After Le Vau and Mansart, the most inventive French architect of C17. He designed the Chapelle de Port-Royal, Paris (1646–8), but his most celebrated work was the Hôtel de Beauvais, Paris (1654–60), on an impossibly irregular site with two street-frontages. He imposed order, creating an internal court on a strong axis, with an impressive variety of invention there and in the main staircase. He published Desseins de plusieurs palais (Designs of Many Palaces—1652–3) and Les œuvres d'architecture d'Anthoine Le Pautre (Works in Architecture of Antoine Le Pautre—1681), which included designs for enormous country-houses and palaces even more Baroquely exuberant than those of Le Vau; these publications seem to have influenced Wren and Schlüter. His Baroque cascade at Saint-Cloud (c. 1662–4) was one of his finest creations. His nephew, Pierre Le Pautre (c. 1648–1716) worked at Versailles under Hardouin-Mansart, where he decorated the Salon de l'Œil de Bœuf (1701) and chapel (1709–10), significant works in the beginnings of the Rococo style.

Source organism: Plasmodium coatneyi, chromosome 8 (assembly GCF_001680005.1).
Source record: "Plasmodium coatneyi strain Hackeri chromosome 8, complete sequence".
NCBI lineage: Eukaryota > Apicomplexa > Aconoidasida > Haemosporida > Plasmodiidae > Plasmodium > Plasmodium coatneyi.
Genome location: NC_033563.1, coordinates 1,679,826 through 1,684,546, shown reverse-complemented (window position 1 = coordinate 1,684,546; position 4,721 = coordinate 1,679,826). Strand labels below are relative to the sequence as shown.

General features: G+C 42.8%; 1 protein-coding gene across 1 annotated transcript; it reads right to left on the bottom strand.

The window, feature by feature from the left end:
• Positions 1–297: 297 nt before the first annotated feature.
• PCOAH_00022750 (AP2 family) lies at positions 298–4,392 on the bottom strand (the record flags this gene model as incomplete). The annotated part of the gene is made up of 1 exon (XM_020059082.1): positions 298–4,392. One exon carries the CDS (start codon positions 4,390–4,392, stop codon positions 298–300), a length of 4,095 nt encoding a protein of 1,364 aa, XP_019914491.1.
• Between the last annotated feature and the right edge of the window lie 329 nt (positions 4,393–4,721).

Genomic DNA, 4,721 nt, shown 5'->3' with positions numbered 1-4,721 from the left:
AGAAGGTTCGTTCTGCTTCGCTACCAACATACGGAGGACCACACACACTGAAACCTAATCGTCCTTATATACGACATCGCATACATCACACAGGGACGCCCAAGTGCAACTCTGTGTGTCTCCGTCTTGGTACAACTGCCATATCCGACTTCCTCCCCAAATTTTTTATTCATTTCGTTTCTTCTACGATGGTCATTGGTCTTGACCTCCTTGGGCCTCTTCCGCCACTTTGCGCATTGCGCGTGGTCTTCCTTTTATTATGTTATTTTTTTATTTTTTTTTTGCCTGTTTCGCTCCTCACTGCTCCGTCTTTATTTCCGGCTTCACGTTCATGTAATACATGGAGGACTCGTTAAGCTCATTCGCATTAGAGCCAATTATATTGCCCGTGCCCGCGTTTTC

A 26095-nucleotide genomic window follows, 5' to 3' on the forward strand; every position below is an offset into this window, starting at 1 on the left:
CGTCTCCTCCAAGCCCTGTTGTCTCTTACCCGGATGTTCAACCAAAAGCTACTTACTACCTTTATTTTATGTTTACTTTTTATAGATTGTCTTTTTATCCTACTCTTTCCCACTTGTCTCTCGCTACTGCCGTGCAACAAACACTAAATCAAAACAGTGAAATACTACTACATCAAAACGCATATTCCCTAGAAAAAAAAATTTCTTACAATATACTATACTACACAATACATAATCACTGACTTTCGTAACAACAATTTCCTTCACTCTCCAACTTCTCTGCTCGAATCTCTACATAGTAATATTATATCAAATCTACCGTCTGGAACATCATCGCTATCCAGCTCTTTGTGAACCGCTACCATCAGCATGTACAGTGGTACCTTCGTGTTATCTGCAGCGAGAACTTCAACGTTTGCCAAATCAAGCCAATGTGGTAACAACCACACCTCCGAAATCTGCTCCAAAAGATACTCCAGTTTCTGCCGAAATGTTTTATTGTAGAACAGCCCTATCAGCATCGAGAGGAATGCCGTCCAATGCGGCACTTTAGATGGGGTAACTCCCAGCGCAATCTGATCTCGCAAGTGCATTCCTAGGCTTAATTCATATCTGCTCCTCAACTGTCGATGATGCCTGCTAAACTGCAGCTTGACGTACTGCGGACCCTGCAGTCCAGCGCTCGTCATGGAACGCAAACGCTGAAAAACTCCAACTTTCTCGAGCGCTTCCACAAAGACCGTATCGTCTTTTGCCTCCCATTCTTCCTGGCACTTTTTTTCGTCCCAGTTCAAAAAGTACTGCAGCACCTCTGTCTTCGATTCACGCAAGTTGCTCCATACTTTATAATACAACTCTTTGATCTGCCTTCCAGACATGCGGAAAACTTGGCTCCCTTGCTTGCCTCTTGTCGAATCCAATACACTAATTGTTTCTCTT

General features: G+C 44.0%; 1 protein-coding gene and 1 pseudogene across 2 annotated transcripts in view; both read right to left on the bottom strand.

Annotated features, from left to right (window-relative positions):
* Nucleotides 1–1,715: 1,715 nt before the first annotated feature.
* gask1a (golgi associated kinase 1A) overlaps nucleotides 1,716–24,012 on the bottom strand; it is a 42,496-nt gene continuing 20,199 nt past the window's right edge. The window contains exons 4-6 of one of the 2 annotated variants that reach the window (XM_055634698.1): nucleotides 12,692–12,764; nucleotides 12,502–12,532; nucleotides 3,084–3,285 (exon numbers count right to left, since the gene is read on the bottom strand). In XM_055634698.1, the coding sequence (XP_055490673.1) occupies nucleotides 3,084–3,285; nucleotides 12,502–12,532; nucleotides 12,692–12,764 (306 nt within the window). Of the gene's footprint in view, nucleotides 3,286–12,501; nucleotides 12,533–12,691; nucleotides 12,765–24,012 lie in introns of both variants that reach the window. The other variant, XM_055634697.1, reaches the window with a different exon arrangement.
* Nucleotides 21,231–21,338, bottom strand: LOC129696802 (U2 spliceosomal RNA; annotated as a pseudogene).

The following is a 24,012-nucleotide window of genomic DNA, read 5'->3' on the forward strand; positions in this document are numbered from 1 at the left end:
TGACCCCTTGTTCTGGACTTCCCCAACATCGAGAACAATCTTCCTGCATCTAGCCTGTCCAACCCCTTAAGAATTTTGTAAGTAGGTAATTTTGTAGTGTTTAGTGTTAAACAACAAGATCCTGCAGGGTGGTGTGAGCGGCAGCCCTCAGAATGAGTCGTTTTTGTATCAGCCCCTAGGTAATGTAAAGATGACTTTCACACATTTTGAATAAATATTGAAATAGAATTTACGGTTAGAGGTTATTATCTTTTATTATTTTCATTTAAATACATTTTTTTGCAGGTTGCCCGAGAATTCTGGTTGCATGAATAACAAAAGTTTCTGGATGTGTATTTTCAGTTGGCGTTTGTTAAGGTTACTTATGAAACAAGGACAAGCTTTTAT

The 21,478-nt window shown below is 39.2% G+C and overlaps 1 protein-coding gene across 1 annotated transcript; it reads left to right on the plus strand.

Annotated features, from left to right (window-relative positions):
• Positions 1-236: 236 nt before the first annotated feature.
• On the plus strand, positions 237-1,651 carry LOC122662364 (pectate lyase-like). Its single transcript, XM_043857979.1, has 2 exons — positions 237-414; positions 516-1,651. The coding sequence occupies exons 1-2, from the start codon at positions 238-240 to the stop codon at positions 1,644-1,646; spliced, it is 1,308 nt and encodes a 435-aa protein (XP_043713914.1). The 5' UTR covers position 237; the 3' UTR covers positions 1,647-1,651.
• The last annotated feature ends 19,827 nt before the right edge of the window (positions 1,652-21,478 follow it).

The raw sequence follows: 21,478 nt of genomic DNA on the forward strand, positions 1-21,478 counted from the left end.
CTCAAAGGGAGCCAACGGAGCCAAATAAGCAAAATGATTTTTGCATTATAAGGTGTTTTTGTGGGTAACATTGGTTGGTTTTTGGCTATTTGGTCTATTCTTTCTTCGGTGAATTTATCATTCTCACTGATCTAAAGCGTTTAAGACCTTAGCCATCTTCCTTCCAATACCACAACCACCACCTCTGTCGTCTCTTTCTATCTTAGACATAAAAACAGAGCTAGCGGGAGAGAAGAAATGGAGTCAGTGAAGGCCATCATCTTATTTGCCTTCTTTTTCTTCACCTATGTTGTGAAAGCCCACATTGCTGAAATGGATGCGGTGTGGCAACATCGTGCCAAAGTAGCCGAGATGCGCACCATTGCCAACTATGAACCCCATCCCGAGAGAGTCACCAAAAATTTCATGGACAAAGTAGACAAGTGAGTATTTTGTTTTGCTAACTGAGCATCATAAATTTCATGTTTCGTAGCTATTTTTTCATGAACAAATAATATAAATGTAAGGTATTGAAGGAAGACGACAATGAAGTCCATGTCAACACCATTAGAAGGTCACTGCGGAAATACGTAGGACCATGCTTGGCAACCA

R. Berger (1969);Builder (1982);Hautecœur (1948);Jervis (1984);Kalman and Lampugnani (ed.) (1972);Kimball (1980);Jane Turner (1996)